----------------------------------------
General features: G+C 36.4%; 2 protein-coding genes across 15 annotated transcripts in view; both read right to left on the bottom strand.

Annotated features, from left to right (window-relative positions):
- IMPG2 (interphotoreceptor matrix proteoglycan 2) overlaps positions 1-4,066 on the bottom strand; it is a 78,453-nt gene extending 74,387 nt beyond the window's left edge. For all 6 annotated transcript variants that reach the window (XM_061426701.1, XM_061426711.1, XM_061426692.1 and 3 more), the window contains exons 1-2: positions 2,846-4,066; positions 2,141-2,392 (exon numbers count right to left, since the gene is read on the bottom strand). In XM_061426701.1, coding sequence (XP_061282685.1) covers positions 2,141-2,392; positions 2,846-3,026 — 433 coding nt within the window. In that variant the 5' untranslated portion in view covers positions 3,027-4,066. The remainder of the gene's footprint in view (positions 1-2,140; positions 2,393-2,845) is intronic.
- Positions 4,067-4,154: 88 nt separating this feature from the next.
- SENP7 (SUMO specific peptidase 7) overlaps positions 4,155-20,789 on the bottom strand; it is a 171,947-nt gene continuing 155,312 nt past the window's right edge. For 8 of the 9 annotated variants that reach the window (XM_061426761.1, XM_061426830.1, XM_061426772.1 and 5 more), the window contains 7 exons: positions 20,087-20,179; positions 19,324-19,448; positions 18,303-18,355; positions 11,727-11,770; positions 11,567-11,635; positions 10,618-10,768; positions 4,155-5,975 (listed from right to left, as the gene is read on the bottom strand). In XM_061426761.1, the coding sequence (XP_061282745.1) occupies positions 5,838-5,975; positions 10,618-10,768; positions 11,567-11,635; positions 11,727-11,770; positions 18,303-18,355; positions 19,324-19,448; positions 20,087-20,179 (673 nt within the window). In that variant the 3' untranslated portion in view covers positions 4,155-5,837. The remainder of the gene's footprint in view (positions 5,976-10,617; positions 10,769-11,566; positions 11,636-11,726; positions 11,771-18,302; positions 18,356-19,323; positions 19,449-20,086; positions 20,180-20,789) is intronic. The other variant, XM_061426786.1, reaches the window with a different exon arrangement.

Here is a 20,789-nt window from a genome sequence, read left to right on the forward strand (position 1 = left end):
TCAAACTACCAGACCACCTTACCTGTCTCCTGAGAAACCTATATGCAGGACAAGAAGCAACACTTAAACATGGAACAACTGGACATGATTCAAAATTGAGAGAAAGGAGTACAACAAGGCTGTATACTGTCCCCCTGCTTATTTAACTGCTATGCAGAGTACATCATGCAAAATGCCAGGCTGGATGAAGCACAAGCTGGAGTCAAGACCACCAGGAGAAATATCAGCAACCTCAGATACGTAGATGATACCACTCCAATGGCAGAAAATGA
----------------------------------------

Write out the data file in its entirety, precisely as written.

General features: G+C 36.4%; 2 protein-coding genes across 15 annotated transcripts in view; both read right to left on the bottom strand.

Annotated features, from left to right (window-relative positions):
- IMPG2 (interphotoreceptor matrix proteoglycan 2) overlaps positions 1-4,066 on the bottom strand; it is a 78,453-nt gene extending 74,387 nt beyond the window's left edge. For all 6 annotated transcript variants that reach the window (XM_061426701.1, XM_061426711.1, XM_061426692.1 and 3 more), the window contains exons 1-2: positions 2,846-4,066; positions 2,141-2,392 (exon numbers count right to left, since the gene is read on the bottom strand). In XM_061426701.1, coding sequence (XP_061282685.1) covers positions 2,141-2,392; positions 2,846-3,026 — 433 coding nt within the window. In that variant the 5' untranslated portion in view covers positions 3,027-4,066. The remainder of the gene's footprint in view (positions 1-2,140; positions 2,393-2,845) is intronic.
- Positions 4,067-4,154: 88 nt separating this feature from the next.
- SENP7 (SUMO specific peptidase 7) overlaps positions 4,155-20,789 on the bottom strand; it is a 171,947-nt gene continuing 155,312 nt past the window's right edge. For 8 of the 9 annotated variants that reach the window (XM_061426761.1, XM_061426830.1, XM_061426772.1 and 5 more), the window contains 7 exons: positions 20,087-20,179; positions 19,324-19,448; positions 18,303-18,355; positions 11,727-11,770; positions 11,567-11,635; positions 10,618-10,768; positions 4,155-5,975 (listed from right to left, as the gene is read on the bottom strand). In XM_061426761.1, the coding sequence (XP_061282745.1) occupies positions 5,838-5,975; positions 10,618-10,768; positions 11,567-11,635; positions 11,727-11,770; positions 18,303-18,355; positions 19,324-19,448; positions 20,087-20,179 (673 nt within the window). In that variant the 3' untranslated portion in view covers positions 4,155-5,837. The remainder of the gene's footprint in view (positions 5,976-10,617; positions 10,769-11,566; positions 11,636-11,726; positions 11,771-18,302; positions 18,356-19,323; positions 19,449-20,086; positions 20,180-20,789) is intronic. The other variant, XM_061426786.1, reaches the window with a different exon arrangement.

Here is a 20,789-nt window from a genome sequence, read left to right on the forward strand (position 1 = left end):
TCAAACTACCAGACCACCTTACCTGTCTCCTGAGAAACCTATATGCAGGACAAGAAGCAACACTTAAACATGGAACAACTGGACATGATTCAAAATTGAGAGAAAGGAGTACAACAAGGCTGTATACTGTCCCCCTGCTTATTTAACTGCTATGCAGAGTACATCATGCAAAATGCCAGGCTGGATGAAGCACAAGCTGGAGTCAAGACCACCAGGAGAAATATCAGCAACCTCAGATACGTAGATGATACCACTCCAATGGCAGAAAATGA